After suffering a reputation for poor Linux driver support for years, AMD is about to pull out the big guns in order to cater to the Linux community. The red-and-green team has announced that it plans to introduce a host of performance and compatibility improvements in its upcoming Linux Catalyst drivers. AMD claims it intends to "accelerate efforts to address the needs of the open source community," as well.
Due out in the coming days, the Linux Catalyst 7.9 driver release will include support for Radeon HD 2000-series graphics processors and will offer "major performance improvements across the board." Quoting numbers from the folks at Phoronix, AMD says users can expect frame rate increases of as much as 90% in titles like Doom 3 and Quake 4. Aside from hardware compatibility and game performance enhancements, AMD plans to bring support for Accelerated Indirect GLX in another Catalyst driver release scheduled for the fourth quarter of 2007. AIGLX is used to enable fully hardware accelerated desktop and window compositing in Linux.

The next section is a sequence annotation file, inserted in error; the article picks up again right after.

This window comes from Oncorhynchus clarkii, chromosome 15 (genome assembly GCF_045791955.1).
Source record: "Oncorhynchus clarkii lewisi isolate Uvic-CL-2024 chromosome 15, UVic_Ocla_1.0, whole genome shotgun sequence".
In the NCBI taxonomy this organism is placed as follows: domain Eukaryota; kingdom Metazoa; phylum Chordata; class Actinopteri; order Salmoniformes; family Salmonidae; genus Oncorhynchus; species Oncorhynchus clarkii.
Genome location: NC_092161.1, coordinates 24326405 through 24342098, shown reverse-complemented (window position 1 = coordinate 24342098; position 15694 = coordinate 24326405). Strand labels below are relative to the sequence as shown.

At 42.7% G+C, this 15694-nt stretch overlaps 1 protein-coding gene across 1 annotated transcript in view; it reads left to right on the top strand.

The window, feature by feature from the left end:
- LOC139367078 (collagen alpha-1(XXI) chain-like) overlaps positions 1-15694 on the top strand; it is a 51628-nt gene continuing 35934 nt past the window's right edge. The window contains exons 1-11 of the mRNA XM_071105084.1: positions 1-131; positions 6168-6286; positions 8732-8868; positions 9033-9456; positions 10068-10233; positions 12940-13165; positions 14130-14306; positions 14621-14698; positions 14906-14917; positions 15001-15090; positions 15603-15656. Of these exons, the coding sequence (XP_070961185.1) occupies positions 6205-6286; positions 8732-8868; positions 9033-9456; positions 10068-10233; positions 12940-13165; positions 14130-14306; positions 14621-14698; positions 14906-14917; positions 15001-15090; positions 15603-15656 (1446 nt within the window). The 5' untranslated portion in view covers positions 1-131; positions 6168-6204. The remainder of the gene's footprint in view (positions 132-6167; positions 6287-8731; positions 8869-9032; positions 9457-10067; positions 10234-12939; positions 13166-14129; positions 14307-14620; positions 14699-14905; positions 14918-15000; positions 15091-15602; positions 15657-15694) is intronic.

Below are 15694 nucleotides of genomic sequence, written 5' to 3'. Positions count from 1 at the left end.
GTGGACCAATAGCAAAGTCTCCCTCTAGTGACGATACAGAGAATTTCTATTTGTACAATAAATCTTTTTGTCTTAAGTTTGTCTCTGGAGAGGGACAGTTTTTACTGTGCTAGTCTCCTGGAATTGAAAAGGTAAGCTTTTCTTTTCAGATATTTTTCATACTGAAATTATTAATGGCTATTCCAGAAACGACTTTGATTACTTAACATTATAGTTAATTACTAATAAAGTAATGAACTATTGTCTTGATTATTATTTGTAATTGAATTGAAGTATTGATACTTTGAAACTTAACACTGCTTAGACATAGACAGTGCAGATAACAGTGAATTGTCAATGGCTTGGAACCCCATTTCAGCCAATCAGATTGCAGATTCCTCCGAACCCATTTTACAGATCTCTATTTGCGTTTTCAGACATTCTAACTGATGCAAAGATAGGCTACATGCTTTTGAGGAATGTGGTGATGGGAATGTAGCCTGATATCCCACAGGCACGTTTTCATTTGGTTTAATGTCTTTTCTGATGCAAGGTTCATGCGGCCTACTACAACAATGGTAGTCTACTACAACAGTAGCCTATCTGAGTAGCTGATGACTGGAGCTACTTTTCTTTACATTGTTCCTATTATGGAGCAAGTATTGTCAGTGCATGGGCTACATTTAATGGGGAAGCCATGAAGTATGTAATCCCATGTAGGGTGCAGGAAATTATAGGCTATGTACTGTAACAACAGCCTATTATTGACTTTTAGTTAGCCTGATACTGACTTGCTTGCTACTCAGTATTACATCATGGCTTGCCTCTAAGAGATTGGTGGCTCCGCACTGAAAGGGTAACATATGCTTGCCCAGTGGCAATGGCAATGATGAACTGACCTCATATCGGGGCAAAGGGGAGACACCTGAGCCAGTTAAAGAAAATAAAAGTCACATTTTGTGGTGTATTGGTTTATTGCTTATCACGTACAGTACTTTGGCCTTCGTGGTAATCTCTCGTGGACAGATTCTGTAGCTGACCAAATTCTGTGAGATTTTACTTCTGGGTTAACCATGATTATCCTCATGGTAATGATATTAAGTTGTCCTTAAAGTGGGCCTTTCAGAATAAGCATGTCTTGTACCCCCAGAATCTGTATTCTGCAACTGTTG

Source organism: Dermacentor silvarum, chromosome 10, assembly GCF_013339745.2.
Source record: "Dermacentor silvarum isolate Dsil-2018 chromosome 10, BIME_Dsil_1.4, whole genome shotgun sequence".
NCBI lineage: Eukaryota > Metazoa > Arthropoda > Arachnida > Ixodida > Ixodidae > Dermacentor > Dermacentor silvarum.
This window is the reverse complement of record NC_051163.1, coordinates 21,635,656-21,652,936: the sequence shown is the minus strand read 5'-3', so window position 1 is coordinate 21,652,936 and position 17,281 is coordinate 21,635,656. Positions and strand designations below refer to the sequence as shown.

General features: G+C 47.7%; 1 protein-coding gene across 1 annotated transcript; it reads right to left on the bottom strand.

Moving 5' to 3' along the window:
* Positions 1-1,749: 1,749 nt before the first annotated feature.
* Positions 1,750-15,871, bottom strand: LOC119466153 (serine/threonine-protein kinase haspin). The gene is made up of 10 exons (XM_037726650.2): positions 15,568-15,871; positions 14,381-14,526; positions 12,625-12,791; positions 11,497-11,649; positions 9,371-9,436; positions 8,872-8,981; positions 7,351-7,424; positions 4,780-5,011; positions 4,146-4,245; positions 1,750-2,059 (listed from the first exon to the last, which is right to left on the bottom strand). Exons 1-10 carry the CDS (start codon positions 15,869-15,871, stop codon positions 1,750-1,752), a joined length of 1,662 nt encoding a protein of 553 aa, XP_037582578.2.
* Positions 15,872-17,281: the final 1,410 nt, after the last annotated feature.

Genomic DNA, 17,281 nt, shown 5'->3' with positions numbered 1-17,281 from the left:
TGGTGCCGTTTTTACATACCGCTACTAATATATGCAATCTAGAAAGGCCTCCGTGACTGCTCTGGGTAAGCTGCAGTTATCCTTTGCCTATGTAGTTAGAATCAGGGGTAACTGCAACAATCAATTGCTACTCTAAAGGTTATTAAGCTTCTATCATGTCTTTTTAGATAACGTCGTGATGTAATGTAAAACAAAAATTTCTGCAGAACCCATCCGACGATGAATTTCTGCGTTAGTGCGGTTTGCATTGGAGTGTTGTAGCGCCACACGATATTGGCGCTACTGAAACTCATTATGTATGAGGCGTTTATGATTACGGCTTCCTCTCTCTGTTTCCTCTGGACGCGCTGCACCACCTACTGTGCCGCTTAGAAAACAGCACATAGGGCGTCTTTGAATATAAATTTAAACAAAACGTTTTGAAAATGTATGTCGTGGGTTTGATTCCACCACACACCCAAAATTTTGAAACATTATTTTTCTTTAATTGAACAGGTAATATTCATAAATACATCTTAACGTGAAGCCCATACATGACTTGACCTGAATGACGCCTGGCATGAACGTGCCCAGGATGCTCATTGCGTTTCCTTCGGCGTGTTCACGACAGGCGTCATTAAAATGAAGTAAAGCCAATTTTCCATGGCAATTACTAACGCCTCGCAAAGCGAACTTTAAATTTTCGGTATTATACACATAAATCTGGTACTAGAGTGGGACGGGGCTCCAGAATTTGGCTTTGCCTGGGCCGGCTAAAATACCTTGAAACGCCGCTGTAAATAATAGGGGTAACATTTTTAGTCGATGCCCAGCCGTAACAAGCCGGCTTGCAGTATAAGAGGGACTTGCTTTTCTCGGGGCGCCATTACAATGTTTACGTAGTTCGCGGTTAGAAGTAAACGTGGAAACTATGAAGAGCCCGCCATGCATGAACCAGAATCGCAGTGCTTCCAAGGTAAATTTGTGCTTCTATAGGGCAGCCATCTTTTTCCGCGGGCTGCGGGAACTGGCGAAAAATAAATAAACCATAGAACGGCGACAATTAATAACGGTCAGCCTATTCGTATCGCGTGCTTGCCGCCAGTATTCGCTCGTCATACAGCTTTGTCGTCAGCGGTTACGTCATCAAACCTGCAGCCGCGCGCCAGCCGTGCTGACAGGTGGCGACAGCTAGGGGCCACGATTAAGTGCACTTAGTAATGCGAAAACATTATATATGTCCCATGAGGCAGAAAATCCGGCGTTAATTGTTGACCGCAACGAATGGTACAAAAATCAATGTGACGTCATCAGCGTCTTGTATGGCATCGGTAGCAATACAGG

AMD's official announcement doesn't elaborate the company's desire to "address the needs of the open source community." However, a report by LWN from the 2007 Linux Kernel Summit suggests the company will enable the development of open-source graphics drivers, too:
A quick report from the kernel summit: AMD's representative at the summit has announced that the company has made a decision to enable the development of open source drivers for all of its (ATI) graphics processors from the R500 going forward. There will be specifications available and a skeleton driver as well; a free 2D driver is anticipated by the end of the year. The rest will have to be written; freeing of the existing binary-only driver is not in the cards, and "that is better for everybody."
Such a move wouldn't come out of the blue. Back in May, AMD Chief Sales and Marketing Officier Henri Richard stated at the Red Hat Summit that AMD was "committed to fixing the ATI problems with open source."